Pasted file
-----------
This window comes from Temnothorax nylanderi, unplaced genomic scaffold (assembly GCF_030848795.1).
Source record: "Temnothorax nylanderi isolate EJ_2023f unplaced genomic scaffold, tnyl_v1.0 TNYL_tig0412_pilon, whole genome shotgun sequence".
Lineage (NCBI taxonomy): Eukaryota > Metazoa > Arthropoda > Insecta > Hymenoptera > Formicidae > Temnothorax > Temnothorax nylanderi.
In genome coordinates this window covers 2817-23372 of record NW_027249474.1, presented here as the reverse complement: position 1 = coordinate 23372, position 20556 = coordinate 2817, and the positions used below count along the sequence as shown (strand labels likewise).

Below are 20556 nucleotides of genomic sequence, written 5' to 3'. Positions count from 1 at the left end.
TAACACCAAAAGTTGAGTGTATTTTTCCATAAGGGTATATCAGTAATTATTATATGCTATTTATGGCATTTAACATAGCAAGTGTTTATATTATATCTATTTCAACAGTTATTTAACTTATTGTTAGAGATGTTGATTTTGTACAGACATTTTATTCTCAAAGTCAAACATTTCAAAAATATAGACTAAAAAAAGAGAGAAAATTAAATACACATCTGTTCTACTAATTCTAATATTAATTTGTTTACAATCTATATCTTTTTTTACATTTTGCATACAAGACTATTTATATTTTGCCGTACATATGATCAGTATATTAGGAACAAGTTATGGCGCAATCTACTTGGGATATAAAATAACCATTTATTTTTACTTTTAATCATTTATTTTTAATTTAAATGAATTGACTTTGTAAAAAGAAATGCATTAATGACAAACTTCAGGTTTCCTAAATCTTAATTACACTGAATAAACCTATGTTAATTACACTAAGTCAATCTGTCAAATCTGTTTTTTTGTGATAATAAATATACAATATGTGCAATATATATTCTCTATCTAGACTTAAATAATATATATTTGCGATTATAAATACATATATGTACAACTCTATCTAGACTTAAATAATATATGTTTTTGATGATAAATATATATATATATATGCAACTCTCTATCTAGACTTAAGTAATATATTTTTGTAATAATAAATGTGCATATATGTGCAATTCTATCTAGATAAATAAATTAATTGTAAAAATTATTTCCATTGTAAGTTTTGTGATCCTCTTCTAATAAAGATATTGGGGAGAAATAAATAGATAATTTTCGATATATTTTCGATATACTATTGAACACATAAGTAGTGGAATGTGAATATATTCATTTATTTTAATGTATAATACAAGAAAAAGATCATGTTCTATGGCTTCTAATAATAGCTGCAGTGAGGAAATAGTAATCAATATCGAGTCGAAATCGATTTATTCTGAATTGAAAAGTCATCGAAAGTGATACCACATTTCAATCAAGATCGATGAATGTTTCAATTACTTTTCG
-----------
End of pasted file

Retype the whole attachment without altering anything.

This window comes from Temnothorax nylanderi, unplaced genomic scaffold (assembly GCF_030848795.1).
Source record: "Temnothorax nylanderi isolate EJ_2023f unplaced genomic scaffold, tnyl_v1.0 TNYL_tig0412_pilon, whole genome shotgun sequence".
Lineage (NCBI taxonomy): Eukaryota > Metazoa > Arthropoda > Insecta > Hymenoptera > Formicidae > Temnothorax > Temnothorax nylanderi.
In genome coordinates this window covers 2817-23372 of record NW_027249474.1, presented here as the reverse complement: position 1 = coordinate 23372, position 20556 = coordinate 2817, and the positions used below count along the sequence as shown (strand labels likewise).

Below are 20556 nucleotides of genomic sequence, written 5' to 3'. Positions count from 1 at the left end.
TAACACCAAAAGTTGAGTGTATTTTTCCATAAGGGTATATCAGTAATTATTATATGCTATTTATGGCATTTAACATAGCAAGTGTTTATATTATATCTATTTCAACAGTTATTTAACTTATTGTTAGAGATGTTGATTTTGTACAGACATTTTATTCTCAAAGTCAAACATTTCAAAAATATAGACTAAAAAAAGAGAGAAAATTAAATACACATCTGTTCTACTAATTCTAATATTAATTTGTTTACAATCTATATCTTTTTTTACATTTTGCATACAAGACTATTTATATTTTGCCGTACATATGATCAGTATATTAGGAACAAGTTATGGCGCAATCTACTTGGGATATAAAATAACCATTTATTTTTACTTTTAATCATTTATTTTTAATTTAAATGAATTGACTTTGTAAAAAGAAATGCATTAATGACAAACTTCAGGTTTCCTAAATCTTAATTACACTGAATAAACCTATGTTAATTACACTAAGTCAATCTGTCAAATCTGTTTTTTTGTGATAATAAATATACAATATGTGCAATATATATTCTCTATCTAGACTTAAATAATATATATTTGCGATTATAAATACATATATGTACAACTCTATCTAGACTTAAATAATATATGTTTTTGATGATAAATATATATATATATATGCAACTCTCTATCTAGACTTAAGTAATATATTTTTGTAATAATAAATGTGCATATATGTGCAATTCTATCTAGATAAATAAATTAATTGTAAAAATTATTTCCATTGTAAGTTTTGTGATCCTCTTCTAATAAAGATATTGGGGAGAAATAAATAGATAATTTTCGATATATTTTCGATATACTATTGAACACATAAGTAGTGGAATGTGAATATATTCATTTATTTTAATGTATAATACAAGAAAAAGATCATGTTCTATGGCTTCTAATAATAGCTGCAGTGAGGAAATAGTAATCAATATCGAGTCGAAATCGATTTATTCTGAATTGAAAAGTCATCGAAAGTGATACCACATTTCAATCAAGATCGATGAATGTTTCAATTACTTTTCG